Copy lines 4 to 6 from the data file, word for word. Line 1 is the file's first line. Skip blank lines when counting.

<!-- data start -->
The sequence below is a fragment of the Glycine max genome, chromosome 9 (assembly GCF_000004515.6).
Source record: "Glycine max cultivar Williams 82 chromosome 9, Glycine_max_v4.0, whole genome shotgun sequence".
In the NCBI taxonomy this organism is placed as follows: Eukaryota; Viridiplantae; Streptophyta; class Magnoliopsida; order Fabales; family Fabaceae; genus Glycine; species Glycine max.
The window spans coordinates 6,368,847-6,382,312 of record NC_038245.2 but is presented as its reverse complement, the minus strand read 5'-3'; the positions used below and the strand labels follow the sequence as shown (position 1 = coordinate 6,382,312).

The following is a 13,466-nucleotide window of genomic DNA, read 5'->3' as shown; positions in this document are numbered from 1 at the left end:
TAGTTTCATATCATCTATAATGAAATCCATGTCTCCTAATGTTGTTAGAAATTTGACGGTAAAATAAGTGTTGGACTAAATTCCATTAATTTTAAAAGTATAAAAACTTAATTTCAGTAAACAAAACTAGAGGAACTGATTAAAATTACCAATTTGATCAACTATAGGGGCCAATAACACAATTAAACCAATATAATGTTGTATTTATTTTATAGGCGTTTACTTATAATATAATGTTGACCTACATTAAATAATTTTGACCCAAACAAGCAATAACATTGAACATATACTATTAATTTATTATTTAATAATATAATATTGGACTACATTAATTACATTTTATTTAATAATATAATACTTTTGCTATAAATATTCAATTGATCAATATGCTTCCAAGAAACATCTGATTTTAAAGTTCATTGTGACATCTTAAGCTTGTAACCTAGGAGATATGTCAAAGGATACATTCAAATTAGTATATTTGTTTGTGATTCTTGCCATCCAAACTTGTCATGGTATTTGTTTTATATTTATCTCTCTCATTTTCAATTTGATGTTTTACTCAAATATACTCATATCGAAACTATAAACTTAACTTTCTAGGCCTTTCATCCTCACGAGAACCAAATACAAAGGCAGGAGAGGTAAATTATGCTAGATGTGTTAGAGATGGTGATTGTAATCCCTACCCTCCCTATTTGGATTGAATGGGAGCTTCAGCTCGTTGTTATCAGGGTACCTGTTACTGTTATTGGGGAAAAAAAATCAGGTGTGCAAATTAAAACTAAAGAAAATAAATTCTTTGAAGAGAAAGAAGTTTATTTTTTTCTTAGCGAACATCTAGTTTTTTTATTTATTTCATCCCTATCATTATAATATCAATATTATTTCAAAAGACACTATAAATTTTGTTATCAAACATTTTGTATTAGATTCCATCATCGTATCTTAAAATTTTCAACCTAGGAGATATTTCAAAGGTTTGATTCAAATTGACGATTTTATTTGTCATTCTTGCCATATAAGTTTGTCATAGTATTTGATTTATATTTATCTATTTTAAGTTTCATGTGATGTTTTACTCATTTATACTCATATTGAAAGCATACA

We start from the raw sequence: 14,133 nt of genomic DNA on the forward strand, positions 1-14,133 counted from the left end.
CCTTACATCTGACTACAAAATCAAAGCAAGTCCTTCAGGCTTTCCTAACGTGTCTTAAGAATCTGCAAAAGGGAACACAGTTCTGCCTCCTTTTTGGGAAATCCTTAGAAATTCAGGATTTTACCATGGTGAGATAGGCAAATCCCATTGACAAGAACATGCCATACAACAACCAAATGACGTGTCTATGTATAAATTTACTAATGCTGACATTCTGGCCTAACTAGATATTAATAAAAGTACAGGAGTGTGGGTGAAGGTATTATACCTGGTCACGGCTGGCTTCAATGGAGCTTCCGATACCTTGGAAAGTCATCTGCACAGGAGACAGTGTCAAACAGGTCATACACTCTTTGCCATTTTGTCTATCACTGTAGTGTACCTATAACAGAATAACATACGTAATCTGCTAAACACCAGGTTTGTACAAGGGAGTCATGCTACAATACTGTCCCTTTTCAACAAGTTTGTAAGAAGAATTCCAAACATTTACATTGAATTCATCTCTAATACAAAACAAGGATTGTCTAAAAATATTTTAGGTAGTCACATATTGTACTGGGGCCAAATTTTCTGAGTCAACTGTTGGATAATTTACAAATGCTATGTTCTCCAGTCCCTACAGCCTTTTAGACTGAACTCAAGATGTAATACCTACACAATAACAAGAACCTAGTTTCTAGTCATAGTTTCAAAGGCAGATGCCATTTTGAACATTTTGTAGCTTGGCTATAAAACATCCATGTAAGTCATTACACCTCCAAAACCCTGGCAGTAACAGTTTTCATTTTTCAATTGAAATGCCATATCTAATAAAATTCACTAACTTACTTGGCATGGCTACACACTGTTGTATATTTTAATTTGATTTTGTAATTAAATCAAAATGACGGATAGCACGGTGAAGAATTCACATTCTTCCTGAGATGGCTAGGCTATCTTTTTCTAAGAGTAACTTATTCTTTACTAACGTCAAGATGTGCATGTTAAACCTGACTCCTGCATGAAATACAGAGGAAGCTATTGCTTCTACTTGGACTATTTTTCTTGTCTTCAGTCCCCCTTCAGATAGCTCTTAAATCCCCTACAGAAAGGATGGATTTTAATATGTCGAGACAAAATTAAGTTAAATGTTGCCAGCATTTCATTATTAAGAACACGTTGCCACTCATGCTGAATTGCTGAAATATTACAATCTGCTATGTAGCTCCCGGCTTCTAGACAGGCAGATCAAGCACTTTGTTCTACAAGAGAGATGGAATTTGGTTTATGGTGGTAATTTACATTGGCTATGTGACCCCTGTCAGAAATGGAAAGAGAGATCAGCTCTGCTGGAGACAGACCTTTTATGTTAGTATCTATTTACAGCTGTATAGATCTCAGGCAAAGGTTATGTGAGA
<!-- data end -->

The window spans coordinates 6,368,847-6,382,312 of record NC_038245.2 but is presented as its reverse complement, the minus strand read 5'-3'; the positions used below and the strand labels follow the sequence as shown (position 1 = coordinate 6,382,312).

The following is a 13,466-nucleotide window of genomic DNA, read 5'->3' as shown; positions in this document are numbered from 1 at the left end:
TAGTTTCATATCATCTATAATGAAATCCATGTCTCCTAATGTTGTTAGAAATTTGACGGTAAAATAAGTGTTGGACTAAATTCCATTAATTTTAAAAGTATAAAAACTTAATTTCAGTAAACAAAACTAGAGGAACTGATTAAAATTACCAATTTGATCAACTATAGGGGCCAATAACACAATTAAACCAATATAATGTTGTATTTATTTTATAGGCGTTTACTTATAATATAATGTTGACCTACATTAAATAATTTTGACCCAAACAAGCAATAACATTGAACATATACTATTAATTTATTATTTAATAATATAATATTGGACTACATTAATTACATTTTATTTAATAATATAATACTTTTGCTATAAATATTCAATTGATCAATATGCTTCCAAGAAACATCTGATTTTAAAGTTCATTGTGACATCTTAAGCTTGTAACCTAGGAGATATGTCAAAGGATACATTCAAATTAGTATATTTGTTTGTGATTCTTGCCATCCAAACTTGTCATGGTATTTGTTTTATATTTATCTCTCTCATTTTCAATTTGATGTTTTACTCAAATATACTCATATCGAAACTATAAACTTAACTTTCTAGGCCTTTCATCCTCACGAGAACCAAATACAAAGGCAGGAGAGGTAAATTATGCTAGATGTGTTAGAGATGGTGATTGTAATCCCTACCCTCCCTATTTGGATTGAATGGGAGCTTCAGCTCGTTGTTATCAGGGTACCTGTTACTGTTATTGGGGAAAAAAAATCAGGTGTGCAAATTAAAACTAAAGAAAATAAATTCTTTGAAGAGAAAGAAGTTTATTTTTTTCTTAGCGAACATCTAGTTTTTTTATTTATTTCATCCCTATCATTATAATATCAATATTATTTCAAAAGACACTATAAATTTTGTTATCAAACATTTTGTATTAGATTCCATCATCGTATCTTAAAATTTTCAACCTAGGAGATATTTCAAAGGTTTGATTCAAATTGACGATTTTATTTGTCATTCTTGCCATATAAGTTTGTCATAGTATTTGATTTATATTTATCTATTTTAAGTTTCATGTGATGTTTTACTCATTTATACTCATATTGAAAGCATACA